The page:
Join our free Digital Trends Summit 2022 - Jan 26th

Explore our Digital Experience Management Toolkit

How to use Social Proof to boost conversions and leads

Author's avatar By Expert commentator 15 Dec, 2014
Essential Essential topic

Examples showing the value of social proof in boosting email subscriptions

socialfollowersIf you’ve ever watched sitcoms, you probably have a good idea what 'canned laughter' is - it’s a track of 'people laughing played in the background' every time there is something funny on the screen. This way TV producers can alter our perception of a particular scene as its perceived to be funnier. It’s not a secret trick psychologists have been silent about, but one of behavioural patterns we all follow intuitively. It’s called social proof, and it can throw a whole new light on your email marketing operations.

Social proof is a phenomenon occurring when people undergo a process of decision-making. Our brains are programmed to automatically follow other people’s behaviour.

Once we notice a large group of individuals have made certain decisions, it is very likely that we will perceive it to be a good one and be persuaded to do the same. It’s a way of people copying the behaviour of others!. So this valuable information is key as it can be useful for growing your subscriber list, promoting a product or generating more conversions.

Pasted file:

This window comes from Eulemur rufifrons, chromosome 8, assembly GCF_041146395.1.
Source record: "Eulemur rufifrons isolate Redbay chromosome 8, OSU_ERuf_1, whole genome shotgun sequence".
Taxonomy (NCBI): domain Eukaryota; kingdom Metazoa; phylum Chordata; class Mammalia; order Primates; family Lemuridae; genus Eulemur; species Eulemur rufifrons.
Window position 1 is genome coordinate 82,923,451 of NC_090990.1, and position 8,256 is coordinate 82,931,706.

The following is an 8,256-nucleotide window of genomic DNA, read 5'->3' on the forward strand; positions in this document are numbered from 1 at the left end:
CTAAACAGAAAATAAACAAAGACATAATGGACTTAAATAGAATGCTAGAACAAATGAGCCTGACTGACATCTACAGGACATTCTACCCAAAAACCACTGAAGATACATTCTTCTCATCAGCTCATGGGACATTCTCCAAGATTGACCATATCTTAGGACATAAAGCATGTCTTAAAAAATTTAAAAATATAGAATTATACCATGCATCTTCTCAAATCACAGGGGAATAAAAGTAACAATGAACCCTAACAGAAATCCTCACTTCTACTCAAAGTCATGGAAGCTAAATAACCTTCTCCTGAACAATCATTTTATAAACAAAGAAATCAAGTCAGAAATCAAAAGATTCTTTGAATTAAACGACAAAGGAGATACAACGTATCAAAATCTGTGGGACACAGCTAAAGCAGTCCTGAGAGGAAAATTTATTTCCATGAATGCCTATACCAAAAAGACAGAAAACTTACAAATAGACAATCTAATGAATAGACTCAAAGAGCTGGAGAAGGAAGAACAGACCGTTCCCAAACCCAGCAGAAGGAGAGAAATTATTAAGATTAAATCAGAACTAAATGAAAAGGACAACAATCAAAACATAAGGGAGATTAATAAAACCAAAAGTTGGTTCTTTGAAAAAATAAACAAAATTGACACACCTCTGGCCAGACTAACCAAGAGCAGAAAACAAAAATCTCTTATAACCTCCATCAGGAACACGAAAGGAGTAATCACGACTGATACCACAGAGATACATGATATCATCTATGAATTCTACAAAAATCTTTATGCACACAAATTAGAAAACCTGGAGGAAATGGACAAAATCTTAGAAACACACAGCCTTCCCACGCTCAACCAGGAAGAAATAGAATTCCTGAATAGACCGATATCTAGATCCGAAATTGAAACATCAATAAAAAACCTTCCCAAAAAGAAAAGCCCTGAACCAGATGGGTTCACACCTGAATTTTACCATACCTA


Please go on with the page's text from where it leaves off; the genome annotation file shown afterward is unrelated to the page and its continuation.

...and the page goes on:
Social Proof in subscriber list growth

Large numbers have the power of attracting people’s attention. So, if there are a lot of people who already signed up to your subscriber list, don’t keep it a secret.

Revealing the actual number of subscribers opting in to receive your messages is a clear signal that your content is interesting and relevant for many people. Additionally, it triggers subconscious desire to follow the crowd’s behaviour

Many brands use this technique to be more efficient in acquiring email addresses of website visitors. Here is how Brain Pages and Do The Yoga highlight their number of subscribers:

brainpages

Source: Brainpages

doyouyoga